By Jérôme Delgado
No matter what the adage says, all cats are not grey in the dark. Night-time brings out a throng of personalities, countless activities, and – without a shadow of a doubt – a rich colour palette. More often than not, it suits us to close our eyes to what’s happening once the light of day is extinguished. In nature, that’s when the wild animals finally take over. In the city, it brings out the ever-more-precarious side of the work world. And between these two poles, on the road, isolated outposts become welcoming refuges. The artists in this issue, as worthy observers, use various technological strategies to remind us of the importance of acting, living, and thinking in other ways.
Éliane Excoffier’s images in Nightlife au mont Pinacle were captured in the forest, beyond her view. She placed infrared hunting cameras, triggered by the slightest movement, at places where animals might pass through. The thousands of pictures accumulated over a year reveal the diversity of a population that, among other things, crosses a stream. This intersection, both source and reference point, is part of a whole, as is each animal observed. Beyond being a bestiary or an environmental manifesto, the project calls for a healthy encounter – indirect and unobtrusive – between animals and humans.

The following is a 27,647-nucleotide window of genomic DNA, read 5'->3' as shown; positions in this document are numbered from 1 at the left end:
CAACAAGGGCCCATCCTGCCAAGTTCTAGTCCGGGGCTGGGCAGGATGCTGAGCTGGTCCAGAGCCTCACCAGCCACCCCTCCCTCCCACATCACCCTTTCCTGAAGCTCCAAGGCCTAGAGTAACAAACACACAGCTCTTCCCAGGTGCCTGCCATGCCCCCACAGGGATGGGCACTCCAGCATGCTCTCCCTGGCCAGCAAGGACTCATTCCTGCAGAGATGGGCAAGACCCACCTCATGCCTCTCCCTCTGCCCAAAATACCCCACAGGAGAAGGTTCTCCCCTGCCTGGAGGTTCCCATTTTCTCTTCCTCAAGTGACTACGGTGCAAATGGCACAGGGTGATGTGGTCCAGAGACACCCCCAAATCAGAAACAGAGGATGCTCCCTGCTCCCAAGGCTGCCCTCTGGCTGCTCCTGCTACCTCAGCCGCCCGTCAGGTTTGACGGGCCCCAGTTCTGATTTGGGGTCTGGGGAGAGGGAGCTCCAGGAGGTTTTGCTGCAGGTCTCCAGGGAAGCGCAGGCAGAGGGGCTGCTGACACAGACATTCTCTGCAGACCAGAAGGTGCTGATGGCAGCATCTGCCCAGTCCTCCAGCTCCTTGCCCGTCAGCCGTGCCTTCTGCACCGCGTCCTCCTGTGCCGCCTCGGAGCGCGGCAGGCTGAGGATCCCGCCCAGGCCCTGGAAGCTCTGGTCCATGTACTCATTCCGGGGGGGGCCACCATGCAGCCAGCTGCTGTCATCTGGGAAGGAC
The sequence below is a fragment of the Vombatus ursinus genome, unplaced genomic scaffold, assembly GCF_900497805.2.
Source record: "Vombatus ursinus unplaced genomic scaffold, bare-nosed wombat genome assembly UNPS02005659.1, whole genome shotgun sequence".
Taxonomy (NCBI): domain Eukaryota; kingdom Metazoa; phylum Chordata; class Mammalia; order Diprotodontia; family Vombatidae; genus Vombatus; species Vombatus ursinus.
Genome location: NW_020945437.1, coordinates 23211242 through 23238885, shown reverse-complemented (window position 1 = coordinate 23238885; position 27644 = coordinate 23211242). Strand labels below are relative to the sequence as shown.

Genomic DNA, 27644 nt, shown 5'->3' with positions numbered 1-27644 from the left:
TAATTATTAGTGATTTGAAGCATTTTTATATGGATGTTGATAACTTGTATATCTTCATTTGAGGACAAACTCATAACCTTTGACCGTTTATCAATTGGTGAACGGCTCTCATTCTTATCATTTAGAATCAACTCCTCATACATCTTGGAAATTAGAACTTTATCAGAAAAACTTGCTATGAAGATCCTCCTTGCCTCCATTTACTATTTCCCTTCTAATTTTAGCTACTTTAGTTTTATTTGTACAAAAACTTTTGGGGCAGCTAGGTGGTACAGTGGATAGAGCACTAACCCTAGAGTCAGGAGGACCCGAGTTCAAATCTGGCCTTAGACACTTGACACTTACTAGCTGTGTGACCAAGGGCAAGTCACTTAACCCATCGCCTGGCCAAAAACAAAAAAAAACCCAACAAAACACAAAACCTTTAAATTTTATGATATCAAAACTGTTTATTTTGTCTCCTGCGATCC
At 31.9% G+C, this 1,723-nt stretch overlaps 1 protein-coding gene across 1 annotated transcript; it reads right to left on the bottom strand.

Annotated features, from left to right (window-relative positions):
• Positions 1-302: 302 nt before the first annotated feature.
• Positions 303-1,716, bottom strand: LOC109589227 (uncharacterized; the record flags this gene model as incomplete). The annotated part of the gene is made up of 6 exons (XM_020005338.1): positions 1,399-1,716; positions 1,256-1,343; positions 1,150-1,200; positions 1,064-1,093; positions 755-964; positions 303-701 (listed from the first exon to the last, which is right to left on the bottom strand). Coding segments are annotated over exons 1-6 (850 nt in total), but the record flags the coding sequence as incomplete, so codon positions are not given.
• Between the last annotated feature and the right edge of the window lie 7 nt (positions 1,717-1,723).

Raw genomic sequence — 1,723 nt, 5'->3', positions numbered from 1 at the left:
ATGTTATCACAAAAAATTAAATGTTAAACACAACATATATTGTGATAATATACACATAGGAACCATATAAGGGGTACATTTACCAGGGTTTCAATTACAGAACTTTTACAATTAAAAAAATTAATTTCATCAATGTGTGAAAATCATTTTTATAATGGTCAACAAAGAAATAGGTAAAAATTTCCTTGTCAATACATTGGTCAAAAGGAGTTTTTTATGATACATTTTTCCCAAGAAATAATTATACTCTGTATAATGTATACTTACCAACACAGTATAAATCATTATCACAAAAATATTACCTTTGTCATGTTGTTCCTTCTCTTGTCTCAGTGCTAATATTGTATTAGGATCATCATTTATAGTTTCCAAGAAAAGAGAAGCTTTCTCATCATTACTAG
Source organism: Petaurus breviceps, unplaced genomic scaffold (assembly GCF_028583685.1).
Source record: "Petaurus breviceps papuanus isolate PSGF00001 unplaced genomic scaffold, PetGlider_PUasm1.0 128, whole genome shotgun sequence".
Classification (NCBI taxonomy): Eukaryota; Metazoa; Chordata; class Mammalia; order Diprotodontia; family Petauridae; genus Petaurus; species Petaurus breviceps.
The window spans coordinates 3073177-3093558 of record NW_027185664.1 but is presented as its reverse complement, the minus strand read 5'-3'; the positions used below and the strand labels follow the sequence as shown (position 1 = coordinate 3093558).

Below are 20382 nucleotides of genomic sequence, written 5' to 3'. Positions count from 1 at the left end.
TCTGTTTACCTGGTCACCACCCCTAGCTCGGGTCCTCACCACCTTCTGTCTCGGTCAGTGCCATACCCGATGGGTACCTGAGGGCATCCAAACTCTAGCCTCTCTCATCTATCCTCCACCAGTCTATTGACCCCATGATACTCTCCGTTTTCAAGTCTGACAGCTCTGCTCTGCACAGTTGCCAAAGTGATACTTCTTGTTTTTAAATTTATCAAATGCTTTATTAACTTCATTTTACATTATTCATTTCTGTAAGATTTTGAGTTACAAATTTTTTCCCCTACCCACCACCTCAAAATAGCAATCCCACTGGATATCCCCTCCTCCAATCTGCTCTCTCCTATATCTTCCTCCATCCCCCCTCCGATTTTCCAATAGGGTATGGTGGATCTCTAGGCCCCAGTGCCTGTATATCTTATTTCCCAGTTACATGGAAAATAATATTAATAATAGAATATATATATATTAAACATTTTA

During the pandemic, and especially during the curfews imposed as a health measure, we became much more (nutritionally) dependent on ordering ready-to-eat meals. In Black Out : Les livreurs / The Deliverers, Emmanuelle Léonard attends to the nocturnal workers who make sure we’re well fed. Using both thermal devices and late-model digital cam- eras, she photographed delivery people at work. Overall a view of a community rather than individual portraits, her images scan the energy released by each body, target the issue of time imposed on each delivery, and bring to light a too-often-overlooked social and economic sector.
Travel is integral to Neón, a video project conceived, paradoxically, for Web broadcast, to be viewed while comfortably at home. It is an imaginary route that Santiago Tamayo Soler traced from images of Colombia harvested from a popular virtual navigation service. By modifying the images indifferent ways, he amplifies the sense of mystery around places passed on the way (bars, motels, garages, and so on), while highlighting them with neon signs. He uses these signs, beacons in the night, to override cultural clichés and go beyond what might be associated with clandestine spaces and night life. Translated by Käthe Roth